Saturday, October 3, 2009

The majority of people reading this (that's 2/3) already know this, but I am a cryer. I wasn't always this way, but it seems that my condition is now permanent. While this is hardly news to most of you, there it is. I'm well aware that books, articles, movies stories and warm breezes have the power to bring me to tears. Ok, the breeze part is a bit of an exaggeration, but seriously, crying comes quite easily to me.

The reason I'm writing this is because while I was sitting at work I watched a short clip that my sister Tiffany sent to me. (That's right Tiffany, you made me cry.) The clip was about a boy who was the team manager for his high school's basketball team. He also happened to have autism. Now, I have to admit that the more sleep deprived I get the more teary eyed I become, so it was foolish of me to watch this after a long night at work but I couldn't help myself. Here's the link for those who are interested.

So the other part of the reason for this crying talk is a response to my brother in law. While everyone else was waiting for "It's a Small World" at Disneyland Robin and I sat out. It was a nice opportunity to talk with him. We spoke about Avi and Itai, some of the struggles we've faced, and what I hope for the future. At one point in the conversation he asked, "Do you ever cry at night?"

I answered yes, but couldn't elaborate on the point because I was already getting choked up. So, yes Robin. I sometimes cry at night, sometimes in the day and sometimes in the safety of my solitude at work. But I've learned something that has helped me. Elder Wirthlin gave a beautiful talk in conference while we were living with Debbie's family in October, 2008. His talk was titled, "Come What May and Love It." This talk has become one of my favorite conference addresses. And yes, I was crying while I listened to it. In this address he says, "The Lord compensates the faithful for every loss. That which is taken away from those who love the Lord will be added unto them in His own way. While it may not come at the time we desire, the faithful will know that every tear today will eventually be returned a hundredfold with tears of rejoicing and gratitude."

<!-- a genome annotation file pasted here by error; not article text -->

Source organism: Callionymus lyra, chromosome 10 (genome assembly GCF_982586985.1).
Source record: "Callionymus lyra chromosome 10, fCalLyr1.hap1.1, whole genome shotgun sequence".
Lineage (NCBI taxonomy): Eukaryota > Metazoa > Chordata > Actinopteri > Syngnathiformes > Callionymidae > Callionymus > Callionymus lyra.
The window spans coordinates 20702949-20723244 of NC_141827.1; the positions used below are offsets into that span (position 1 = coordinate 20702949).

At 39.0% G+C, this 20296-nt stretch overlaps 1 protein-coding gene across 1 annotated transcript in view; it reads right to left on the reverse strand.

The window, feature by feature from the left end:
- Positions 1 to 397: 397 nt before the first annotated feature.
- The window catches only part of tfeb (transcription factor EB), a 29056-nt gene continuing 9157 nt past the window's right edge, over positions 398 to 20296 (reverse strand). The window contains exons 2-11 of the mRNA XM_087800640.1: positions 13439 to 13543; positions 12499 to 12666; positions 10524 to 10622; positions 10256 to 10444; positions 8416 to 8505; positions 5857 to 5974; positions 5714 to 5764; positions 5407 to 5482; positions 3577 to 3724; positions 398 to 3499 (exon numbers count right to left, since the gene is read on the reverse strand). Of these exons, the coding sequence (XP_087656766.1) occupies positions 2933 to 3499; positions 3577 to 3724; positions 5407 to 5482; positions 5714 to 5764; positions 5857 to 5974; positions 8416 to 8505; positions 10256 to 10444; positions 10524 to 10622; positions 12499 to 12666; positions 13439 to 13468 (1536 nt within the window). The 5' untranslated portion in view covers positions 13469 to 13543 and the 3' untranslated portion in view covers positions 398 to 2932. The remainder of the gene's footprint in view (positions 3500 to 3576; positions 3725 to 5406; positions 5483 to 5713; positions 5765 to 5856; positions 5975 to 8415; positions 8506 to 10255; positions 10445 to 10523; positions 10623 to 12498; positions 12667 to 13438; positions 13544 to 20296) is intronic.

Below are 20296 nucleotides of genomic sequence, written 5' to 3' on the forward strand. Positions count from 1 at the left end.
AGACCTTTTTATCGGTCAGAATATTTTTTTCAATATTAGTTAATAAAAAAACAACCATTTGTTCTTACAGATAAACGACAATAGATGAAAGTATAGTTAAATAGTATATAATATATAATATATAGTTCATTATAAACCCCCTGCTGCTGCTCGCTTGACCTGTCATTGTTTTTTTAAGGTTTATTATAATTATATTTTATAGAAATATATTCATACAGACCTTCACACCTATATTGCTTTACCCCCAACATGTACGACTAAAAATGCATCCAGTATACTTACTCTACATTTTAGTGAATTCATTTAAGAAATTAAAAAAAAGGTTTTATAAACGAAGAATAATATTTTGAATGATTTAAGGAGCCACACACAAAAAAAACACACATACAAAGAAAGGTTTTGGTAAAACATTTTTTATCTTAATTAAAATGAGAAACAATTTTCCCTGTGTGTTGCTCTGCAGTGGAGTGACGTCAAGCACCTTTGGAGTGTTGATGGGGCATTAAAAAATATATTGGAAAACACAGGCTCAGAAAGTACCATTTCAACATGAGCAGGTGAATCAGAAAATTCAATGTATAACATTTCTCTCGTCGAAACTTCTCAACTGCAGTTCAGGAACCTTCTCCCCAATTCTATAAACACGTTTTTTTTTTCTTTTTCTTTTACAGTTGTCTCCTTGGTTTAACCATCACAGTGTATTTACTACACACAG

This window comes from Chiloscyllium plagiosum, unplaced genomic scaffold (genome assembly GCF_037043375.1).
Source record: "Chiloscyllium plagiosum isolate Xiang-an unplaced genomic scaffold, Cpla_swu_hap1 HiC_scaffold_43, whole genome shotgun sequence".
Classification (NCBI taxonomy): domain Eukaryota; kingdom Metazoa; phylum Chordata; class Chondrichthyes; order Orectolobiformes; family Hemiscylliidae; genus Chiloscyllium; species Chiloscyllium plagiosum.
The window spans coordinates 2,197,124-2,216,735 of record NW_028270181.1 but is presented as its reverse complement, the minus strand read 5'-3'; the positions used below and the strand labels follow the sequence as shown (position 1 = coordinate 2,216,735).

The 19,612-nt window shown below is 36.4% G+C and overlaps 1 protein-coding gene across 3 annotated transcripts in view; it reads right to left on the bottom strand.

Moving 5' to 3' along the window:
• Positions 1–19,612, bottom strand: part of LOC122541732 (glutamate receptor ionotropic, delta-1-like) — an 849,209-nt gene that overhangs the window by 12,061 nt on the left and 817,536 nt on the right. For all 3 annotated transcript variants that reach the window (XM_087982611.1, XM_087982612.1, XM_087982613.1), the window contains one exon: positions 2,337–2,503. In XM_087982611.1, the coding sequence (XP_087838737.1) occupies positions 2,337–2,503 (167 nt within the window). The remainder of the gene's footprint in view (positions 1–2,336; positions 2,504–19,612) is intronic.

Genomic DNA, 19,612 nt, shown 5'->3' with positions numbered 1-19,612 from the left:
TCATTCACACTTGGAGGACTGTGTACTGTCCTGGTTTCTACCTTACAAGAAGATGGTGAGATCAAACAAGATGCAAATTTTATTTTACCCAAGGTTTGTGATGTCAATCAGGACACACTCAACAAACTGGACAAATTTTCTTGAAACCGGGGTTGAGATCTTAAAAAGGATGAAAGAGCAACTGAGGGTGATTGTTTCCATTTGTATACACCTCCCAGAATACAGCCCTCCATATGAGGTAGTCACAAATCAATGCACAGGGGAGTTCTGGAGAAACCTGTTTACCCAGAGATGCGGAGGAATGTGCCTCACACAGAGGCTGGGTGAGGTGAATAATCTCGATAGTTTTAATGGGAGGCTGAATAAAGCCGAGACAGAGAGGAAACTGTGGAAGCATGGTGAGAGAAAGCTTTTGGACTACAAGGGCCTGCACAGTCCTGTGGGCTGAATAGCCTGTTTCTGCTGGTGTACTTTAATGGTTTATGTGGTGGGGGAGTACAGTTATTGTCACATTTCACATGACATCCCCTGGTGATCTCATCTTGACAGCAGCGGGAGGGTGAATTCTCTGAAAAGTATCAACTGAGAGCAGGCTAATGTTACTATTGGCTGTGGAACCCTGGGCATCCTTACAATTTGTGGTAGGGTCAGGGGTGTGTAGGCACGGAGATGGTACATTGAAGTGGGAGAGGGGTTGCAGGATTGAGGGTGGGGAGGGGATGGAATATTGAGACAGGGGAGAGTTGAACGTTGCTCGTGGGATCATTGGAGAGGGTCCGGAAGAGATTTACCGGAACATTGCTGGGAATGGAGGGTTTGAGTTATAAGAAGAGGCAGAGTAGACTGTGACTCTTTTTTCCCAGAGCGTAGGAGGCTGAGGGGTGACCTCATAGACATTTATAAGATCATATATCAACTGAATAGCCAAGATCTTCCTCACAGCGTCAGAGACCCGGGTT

I absolutely love this promise. I can't imagine a more beautiful promise to those who experience loss or pain. To think that every tear shed now will some day be returned with gratitude brings some of that rejoicing even now. It is sweetly sobering to think that He who created world's without end and vast cosmic expanses knows, not only of the fall of every sparrow, but also of every tear.

So Tiffany, thank you for the clip. It was inspiring and tear jerking. Robin, I cry a lot, but even now some of those tears are "tears of rejoicing and gratitude."


Tiff :o) said...

Sorry to make you cry. If it makes you feel any better, I cried too. If you read the book, I bet there will be a lot more crying involved. I am also a pretty big crier. Although I haven't had a good cry since we left GA over 2 years ago. I certainly have my fair share of the little cries...everything makes me cry, it seems.

Stella Andes said...

Jared, I am so proud of you. Also, I really can't imagine where you guys get your crying from -- Dad and I are so stoic that we never cry! (That's a big lie for those who don't know.) Thanks for this post.

Valerie said...

I love that talk too and especially that quote. Isn't it amazing how our leaders or other inspired people can say something that seems to be just exactly what we need to hear?

Terry Family said...

Jared, I love you. I'm gonna facebook you a message.

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